Our superannuation is often one of the biggest assets we have. That is why it is important to make sure it passes on our death in the way we intend.
Gifting your superannuation Death Benefit is not as simple as you might think. This bulletin looks at what difficulties may arise for your spouse or children if you die without a valid Binding Death Benefit Nomination or a properly prepared Will or self-managed superannuation fund trust deed.
On your death, the Trustee of your superannuation fund (for both an industry superannuation fund and a SMSF) will decide who they pay your Death Benefit to.
Your eligible beneficiaries, that is the Executor (or Administrator if you have no Will) of your estate, your spouse, your children and anyone dependant on you, can apply to the Trustee to receive your Death Benefit.
The problem arises where your Executor is also an eligible superannuation beneficiary, which is often the case where you have appointed your spouse or children as your Executor.
Your Executor has a duty to maximise the value of your estate and to avoid a conflict of their own personal interests. Recent cases have confirmed that it is a conflict of interest for your Executor to apply to your Trustee to have the Death Benefit paid in any way other than to your Estate, unless your Will specifically authorises them to do so.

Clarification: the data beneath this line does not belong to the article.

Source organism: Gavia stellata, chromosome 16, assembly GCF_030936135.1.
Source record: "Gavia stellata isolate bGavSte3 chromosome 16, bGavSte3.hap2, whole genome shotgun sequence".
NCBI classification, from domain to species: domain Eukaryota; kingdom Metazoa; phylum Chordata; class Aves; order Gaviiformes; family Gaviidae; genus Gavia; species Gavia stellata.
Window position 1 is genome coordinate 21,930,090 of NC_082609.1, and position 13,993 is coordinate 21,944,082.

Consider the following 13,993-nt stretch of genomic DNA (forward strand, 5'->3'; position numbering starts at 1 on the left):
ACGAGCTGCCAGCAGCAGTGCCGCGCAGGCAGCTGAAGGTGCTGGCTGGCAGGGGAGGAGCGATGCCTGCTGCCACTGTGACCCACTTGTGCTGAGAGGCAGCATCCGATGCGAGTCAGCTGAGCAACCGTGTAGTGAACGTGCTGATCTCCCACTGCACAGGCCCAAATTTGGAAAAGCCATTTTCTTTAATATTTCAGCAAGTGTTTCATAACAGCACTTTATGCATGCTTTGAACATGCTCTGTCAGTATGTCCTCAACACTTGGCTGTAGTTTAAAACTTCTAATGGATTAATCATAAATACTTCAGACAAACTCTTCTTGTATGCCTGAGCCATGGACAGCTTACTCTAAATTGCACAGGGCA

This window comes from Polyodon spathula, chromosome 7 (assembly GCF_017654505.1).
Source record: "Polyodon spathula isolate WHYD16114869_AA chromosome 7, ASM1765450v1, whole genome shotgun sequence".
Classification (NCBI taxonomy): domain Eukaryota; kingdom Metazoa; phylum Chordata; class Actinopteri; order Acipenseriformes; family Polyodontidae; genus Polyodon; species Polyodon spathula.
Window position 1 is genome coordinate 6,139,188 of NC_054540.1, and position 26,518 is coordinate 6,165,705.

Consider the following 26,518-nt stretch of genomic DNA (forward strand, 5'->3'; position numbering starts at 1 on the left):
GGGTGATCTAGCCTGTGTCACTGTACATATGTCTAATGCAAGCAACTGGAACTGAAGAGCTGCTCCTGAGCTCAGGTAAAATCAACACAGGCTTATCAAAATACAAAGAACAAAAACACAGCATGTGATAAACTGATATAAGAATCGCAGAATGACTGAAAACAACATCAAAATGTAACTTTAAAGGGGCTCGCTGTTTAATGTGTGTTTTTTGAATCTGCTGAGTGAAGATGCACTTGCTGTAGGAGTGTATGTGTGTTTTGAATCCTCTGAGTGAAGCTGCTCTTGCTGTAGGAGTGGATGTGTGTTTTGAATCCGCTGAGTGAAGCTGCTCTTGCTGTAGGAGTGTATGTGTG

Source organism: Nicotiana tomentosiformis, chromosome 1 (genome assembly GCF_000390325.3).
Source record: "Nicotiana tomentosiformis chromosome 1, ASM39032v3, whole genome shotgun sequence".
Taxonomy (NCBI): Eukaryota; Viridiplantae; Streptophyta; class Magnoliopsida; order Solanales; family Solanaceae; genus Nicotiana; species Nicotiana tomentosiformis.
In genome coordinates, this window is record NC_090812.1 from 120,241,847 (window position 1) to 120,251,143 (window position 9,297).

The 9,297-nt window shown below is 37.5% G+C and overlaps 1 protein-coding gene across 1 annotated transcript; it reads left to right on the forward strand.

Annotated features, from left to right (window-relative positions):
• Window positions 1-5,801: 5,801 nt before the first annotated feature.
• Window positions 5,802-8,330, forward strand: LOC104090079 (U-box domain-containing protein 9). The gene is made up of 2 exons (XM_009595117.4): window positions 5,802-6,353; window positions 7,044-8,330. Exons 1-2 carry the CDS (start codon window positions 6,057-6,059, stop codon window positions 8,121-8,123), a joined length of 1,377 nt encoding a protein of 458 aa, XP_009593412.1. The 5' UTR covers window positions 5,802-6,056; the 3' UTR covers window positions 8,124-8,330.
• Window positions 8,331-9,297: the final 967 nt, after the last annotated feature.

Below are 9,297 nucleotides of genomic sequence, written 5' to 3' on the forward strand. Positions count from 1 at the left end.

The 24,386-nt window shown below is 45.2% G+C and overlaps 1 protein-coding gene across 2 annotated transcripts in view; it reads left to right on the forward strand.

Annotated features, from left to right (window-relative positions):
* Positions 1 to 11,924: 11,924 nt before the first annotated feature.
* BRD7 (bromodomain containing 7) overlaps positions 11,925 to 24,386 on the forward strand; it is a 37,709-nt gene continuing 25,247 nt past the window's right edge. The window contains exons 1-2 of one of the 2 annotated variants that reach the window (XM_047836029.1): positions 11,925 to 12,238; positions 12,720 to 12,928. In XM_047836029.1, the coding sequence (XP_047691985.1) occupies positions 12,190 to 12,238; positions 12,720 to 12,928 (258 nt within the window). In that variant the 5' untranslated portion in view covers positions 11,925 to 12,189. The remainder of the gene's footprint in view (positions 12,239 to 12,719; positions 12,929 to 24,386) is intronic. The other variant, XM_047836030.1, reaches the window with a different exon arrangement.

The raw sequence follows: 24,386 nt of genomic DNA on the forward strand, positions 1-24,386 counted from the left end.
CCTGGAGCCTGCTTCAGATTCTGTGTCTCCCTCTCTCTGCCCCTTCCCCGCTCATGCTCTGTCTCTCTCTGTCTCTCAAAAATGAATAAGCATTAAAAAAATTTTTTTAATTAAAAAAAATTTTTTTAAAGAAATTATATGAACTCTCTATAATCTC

It may be beneficial from a tax point of view for part or all your Death Benefit to be paid directly to your spouse or your children, either as a lump sum or as a pension, rather than to your estate.
But if your Will does not authorise your Executor to either apply for the Death Benefit themselves as your spouse or child, or to not apply for your Death Benefit at all so it can be paid to another beneficiary, your Executor must apply to have your Death Benefit paid to your estate.
If you do not have a Will the issue becomes even more complicated. Your spouse will likely apply to be appointed as Administrator of your Estate. They will then be obliged to apply for your Death Benefit to be paid to your estate. Once the Death Benefit is in your estate it must be paid in accordance with the rules of intestacy. The result being your Death Benefit must be split between your Spouse and your children.
In recent cases Executors/Administrators who have applied for and been paid the Death Benefit personally have been required to pay this back to the deceased’s estate.
Another issue arises where your Executor/Administrator is not only your spouse but also a co-trustee or co-director of your SMSF. If you do not have a properly drafted Will and SMSF trust deed, your spouse may be forced to pay your Death Benefit to your estate, even if that is not what you had intended.
To make sure your superannuation is paid to the person you intend, contact us to properly structure your estate by either:
- preparing a modern Will with properly drafted superannuation clauses;
- completing a valid Binding Death Benefit Nomination; or
- updating your SMSF trust deed.